Cricket

India probe Kambli's claims

2011-11-19 14:25
Vinod Kambli

New Delhi - India's sports minister on Saturday called for the country's cricket board to probe allegations by a former Indian batsman that the 1996 World Cup semi-final against Sri Lanka may have been fixed.

Vinod Kambli, an attacking left-hander who played 17 Tests and 104 one-day internationals before quitting in 2000, told a news channel this week that he "doubted" crucial decisions made during the match played in Kolkata.

"When a player of the team has made a charge, it should be thoroughly investigated," Sports Minister Ajay Maken told reporters in New Delhi.

"People of the country have the right to know what exactly happened. Whether the accusations made by the player are true or false, the people have the right to know," he said.

Kambli has said he was particularly surprised by captain Mohammed Azharuddin's decision to field first as it had been decided at the pre-match meeting that the team would bat if they won the toss.

The semi-final was abandoned following crowd trouble after India, chasing 252, were 120 for 8 with Kambli unbeaten on 10. Sri Lanka were adjudged the winners.

Azharuddin, who was given a life ban in 2000 by the Board of Control for Cricket in India (BCCI) for match-fixing, denied Kambli's charges.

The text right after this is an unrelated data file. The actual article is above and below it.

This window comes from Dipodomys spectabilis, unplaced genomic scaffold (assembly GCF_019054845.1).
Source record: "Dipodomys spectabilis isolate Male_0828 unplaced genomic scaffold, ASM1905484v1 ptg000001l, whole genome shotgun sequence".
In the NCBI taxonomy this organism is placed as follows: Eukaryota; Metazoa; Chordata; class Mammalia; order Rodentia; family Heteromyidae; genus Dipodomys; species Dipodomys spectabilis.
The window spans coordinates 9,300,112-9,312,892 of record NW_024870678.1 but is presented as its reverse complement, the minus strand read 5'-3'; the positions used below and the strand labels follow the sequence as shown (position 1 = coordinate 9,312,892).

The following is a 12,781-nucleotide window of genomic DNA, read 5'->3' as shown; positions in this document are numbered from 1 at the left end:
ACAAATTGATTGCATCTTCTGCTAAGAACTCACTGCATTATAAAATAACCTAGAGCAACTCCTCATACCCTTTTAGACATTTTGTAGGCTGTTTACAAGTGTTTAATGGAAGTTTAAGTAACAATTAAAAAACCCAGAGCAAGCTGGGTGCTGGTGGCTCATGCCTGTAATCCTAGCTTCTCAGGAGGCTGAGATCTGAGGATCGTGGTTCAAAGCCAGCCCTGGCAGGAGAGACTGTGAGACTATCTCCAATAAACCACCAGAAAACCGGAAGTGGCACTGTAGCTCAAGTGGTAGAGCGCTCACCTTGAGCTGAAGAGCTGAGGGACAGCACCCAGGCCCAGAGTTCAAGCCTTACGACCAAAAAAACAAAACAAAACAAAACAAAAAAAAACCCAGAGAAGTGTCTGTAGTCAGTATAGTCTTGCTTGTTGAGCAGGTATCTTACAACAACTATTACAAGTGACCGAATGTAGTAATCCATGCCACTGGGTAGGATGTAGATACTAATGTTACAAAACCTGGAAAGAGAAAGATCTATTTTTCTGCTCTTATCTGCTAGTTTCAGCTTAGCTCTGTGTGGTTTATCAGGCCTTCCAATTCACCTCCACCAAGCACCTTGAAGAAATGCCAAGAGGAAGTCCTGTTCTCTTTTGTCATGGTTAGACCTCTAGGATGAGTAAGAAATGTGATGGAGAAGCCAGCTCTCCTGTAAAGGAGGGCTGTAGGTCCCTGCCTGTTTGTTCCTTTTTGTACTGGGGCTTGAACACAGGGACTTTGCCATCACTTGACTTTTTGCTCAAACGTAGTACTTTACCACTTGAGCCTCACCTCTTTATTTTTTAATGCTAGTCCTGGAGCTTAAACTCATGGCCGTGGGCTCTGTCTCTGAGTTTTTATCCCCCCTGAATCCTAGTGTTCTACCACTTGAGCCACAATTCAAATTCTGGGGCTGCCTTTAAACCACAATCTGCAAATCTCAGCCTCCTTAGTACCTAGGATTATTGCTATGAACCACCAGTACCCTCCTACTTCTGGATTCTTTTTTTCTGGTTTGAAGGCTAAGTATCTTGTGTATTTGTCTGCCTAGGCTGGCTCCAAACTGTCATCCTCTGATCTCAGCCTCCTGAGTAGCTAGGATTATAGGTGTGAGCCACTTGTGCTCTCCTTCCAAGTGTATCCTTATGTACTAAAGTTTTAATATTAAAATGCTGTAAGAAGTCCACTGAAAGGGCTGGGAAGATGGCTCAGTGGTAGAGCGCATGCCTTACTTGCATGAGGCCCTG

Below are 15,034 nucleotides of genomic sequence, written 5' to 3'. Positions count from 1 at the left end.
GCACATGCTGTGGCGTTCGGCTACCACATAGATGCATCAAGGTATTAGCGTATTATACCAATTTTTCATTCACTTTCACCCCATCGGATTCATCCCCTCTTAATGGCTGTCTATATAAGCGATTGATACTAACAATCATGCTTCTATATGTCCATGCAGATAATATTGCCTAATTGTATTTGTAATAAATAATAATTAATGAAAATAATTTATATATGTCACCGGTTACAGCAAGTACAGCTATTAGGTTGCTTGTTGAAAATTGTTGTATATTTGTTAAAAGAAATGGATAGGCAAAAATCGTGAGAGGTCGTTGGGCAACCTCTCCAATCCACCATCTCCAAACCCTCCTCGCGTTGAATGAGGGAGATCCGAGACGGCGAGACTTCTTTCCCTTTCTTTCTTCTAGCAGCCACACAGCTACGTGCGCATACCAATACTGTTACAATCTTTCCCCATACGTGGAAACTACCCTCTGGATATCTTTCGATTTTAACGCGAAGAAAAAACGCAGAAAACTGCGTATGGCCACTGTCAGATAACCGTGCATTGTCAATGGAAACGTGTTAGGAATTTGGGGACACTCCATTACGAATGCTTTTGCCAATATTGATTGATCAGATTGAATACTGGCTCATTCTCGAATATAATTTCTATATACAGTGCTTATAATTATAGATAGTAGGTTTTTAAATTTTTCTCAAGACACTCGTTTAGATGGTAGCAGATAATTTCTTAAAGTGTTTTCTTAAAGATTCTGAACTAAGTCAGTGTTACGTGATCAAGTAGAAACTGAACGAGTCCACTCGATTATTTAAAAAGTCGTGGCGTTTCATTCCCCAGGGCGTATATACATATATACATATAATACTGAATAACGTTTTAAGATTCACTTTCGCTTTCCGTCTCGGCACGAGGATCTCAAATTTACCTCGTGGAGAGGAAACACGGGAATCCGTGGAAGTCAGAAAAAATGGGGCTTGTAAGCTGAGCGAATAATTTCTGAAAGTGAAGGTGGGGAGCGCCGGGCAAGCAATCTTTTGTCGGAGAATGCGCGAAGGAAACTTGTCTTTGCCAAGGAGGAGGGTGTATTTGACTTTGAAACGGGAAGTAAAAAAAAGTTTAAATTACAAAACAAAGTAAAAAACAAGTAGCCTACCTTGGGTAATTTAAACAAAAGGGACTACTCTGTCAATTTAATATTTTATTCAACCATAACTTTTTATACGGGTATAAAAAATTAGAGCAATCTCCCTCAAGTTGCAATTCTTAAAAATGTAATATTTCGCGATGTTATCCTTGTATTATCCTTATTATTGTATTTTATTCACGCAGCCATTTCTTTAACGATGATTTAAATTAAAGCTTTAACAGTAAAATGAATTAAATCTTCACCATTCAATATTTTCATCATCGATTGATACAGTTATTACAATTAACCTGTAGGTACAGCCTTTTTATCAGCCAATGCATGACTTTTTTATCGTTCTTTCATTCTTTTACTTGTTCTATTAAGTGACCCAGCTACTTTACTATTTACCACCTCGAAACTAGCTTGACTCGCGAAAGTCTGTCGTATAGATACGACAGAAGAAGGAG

"It was a team decision to field first. It was made at a meeting where, everyone was there, including the manager. Kambli must have been sleeping during the team meeting," said Azharuddin.

The former skipper, who denies match-fixing charges, has appealed against the BCCI's life ban in court.

Maken, who has been at loggerheads with the BCCI over a proposed new law which aims to make the sports body's operations more transparent, said it was important to know if Kambli's claims hold water.

"If the BCCI doesn't conduct a probe, we will look at it," he said.

The game has lately been mired in controversies after a British court this month jailed three Pakistan cricketers for deliberately bowling no-balls in a Test against England at Lord's in order to effect an illegal betting coup.

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